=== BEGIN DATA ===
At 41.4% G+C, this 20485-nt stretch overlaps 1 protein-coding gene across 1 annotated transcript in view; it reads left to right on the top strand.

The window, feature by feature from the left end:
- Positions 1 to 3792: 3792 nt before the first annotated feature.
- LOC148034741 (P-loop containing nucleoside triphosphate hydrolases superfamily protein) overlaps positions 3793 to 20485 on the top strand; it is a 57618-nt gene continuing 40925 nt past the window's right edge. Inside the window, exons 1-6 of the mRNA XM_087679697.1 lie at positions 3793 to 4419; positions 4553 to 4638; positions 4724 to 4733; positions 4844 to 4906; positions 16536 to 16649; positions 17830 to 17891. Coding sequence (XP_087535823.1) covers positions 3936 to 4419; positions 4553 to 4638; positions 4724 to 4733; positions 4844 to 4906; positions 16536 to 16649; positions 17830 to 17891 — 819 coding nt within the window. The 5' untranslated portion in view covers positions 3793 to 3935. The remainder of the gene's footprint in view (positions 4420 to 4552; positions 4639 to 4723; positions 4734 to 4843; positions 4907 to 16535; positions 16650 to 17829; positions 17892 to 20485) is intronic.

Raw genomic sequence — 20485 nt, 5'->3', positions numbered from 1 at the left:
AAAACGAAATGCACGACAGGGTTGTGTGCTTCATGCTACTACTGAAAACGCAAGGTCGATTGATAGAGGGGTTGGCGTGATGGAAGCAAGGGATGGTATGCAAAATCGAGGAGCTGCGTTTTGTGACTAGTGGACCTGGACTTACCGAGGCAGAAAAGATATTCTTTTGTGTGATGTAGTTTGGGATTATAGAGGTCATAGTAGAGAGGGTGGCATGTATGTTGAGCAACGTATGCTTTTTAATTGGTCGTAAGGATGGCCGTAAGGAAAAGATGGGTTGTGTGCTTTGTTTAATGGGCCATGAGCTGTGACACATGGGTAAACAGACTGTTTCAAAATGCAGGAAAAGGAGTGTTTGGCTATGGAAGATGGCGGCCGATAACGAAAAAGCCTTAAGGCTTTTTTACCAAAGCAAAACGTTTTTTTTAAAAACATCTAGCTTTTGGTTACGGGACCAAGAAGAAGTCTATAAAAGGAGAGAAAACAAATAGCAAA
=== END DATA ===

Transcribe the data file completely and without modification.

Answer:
At 41.4% G+C, this 20485-nt stretch overlaps 1 protein-coding gene across 1 annotated transcript in view; it reads left to right on the top strand.

The window, feature by feature from the left end:
- Positions 1 to 3792: 3792 nt before the first annotated feature.
- LOC148034741 (P-loop containing nucleoside triphosphate hydrolases superfamily protein) overlaps positions 3793 to 20485 on the top strand; it is a 57618-nt gene continuing 40925 nt past the window's right edge. Inside the window, exons 1-6 of the mRNA XM_087679697.1 lie at positions 3793 to 4419; positions 4553 to 4638; positions 4724 to 4733; positions 4844 to 4906; positions 16536 to 16649; positions 17830 to 17891. Coding sequence (XP_087535823.1) covers positions 3936 to 4419; positions 4553 to 4638; positions 4724 to 4733; positions 4844 to 4906; positions 16536 to 16649; positions 17830 to 17891 — 819 coding nt within the window. The 5' untranslated portion in view covers positions 3793 to 3935. The remainder of the gene's footprint in view (positions 4420 to 4552; positions 4639 to 4723; positions 4734 to 4843; positions 4907 to 16535; positions 16650 to 17829; positions 17892 to 20485) is intronic.

Raw genomic sequence — 20485 nt, 5'->3', positions numbered from 1 at the left:
AAAACGAAATGCACGACAGGGTTGTGTGCTTCATGCTACTACTGAAAACGCAAGGTCGATTGATAGAGGGGTTGGCGTGATGGAAGCAAGGGATGGTATGCAAAATCGAGGAGCTGCGTTTTGTGACTAGTGGACCTGGACTTACCGAGGCAGAAAAGATATTCTTTTGTGTGATGTAGTTTGGGATTATAGAGGTCATAGTAGAGAGGGTGGCATGTATGTTGAGCAACGTATGCTTTTTAATTGGTCGTAAGGATGGCCGTAAGGAAAAGATGGGTTGTGTGCTTTGTTTAATGGGCCATGAGCTGTGACACATGGGTAAACAGACTGTTTCAAAATGCAGGAAAAGGAGTGTTTGGCTATGGAAGATGGCGGCCGATAACGAAAAAGCCTTAAGGCTTTTTTACCAAAGCAAAACGTTTTTTTTAAAAACATCTAGCTTTTGGTTACGGGACCAAGAAGAAGTCTATAAAAGGAGAGAAAACAAATAGCAAA